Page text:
OLYMPIA, Wash. – City officials in Olympia are trying a new approach at handling their growing homeless population.
In recent months, those experiencing homelessness in downtown Olympia has grown by 10 times. Officials there are hoping to help bring structure to a population who eventually could be funneled into affordable housing.
“As we’ve seen tents go from 30 to 300 a couple weeks ago, the city has decided we really want to do something to mitigate this issue,” said Colin DeForrest.
DeForrest works for the City of Olympia to help bring services to a swelling homeless population.
“We’re giving you one week to move off this site temporarily while we set up our mitigation site,” he said Monday to homeless campers.
The parking lot at Olympia and Franklin Streets is just one of three public spaces currently housing sanctioned tent cities in Olympia.
“It’s just grown out of control,” said DeForrest.
Deforrest used to work on the homeless problem for the City of Tacoma – but now thanks to a $100,000 grant from a local church, his new job with Olympia is to try to move people out of tents and into stable housing.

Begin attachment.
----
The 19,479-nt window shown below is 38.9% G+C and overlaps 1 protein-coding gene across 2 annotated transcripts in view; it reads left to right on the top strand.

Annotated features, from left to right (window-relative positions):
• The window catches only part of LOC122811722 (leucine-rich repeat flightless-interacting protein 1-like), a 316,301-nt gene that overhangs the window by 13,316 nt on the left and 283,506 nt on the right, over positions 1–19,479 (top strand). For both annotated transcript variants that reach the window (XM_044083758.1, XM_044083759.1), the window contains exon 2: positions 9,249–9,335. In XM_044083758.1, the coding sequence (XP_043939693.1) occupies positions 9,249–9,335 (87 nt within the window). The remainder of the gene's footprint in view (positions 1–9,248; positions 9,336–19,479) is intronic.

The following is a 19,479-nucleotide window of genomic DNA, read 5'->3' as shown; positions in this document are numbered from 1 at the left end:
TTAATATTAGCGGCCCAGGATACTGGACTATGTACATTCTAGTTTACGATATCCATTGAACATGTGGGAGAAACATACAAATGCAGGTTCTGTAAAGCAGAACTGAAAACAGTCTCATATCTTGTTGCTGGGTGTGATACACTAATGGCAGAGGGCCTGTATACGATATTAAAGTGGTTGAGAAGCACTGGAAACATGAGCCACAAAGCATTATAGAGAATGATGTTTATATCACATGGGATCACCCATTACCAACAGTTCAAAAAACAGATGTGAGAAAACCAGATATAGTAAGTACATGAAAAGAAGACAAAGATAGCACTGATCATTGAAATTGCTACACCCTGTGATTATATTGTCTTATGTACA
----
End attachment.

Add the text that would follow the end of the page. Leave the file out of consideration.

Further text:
“To really mitigate the human suffering and the health concerns that are down here,” he said.
Volunteers counted more than 300 people experiencing homelessness during Olympia’s point-in-time count, and now the tents are hard to miss across the city’s core.
Once the lot is cleared, DeForrest says, the city will install fencing and provide running water, and about 80 new tents will replace what’s here now.
“We’re already scrambling with the city to identify what other temp areas are we going to allow people to go,” said DeForrest.
Some who are living on the streets believe the plan could help move more people into social services.
Others worry the city’s plan to build a mitigation site will push a vulnerable population out into more areas downtown.
But what seems clear, according to DeForrest, is that doing nothing will likely mean more people living in unsafe conditions without any access to human services.
“As we set this site up, there’s going to be missteps, and to me I already know that going in, but can we be adjustable to what those missteps are for the community and those living in tents,” he said.
The new mitigation site will include an on-site host, plus garbage collection and running water. it could be up and running in a couple of weeks.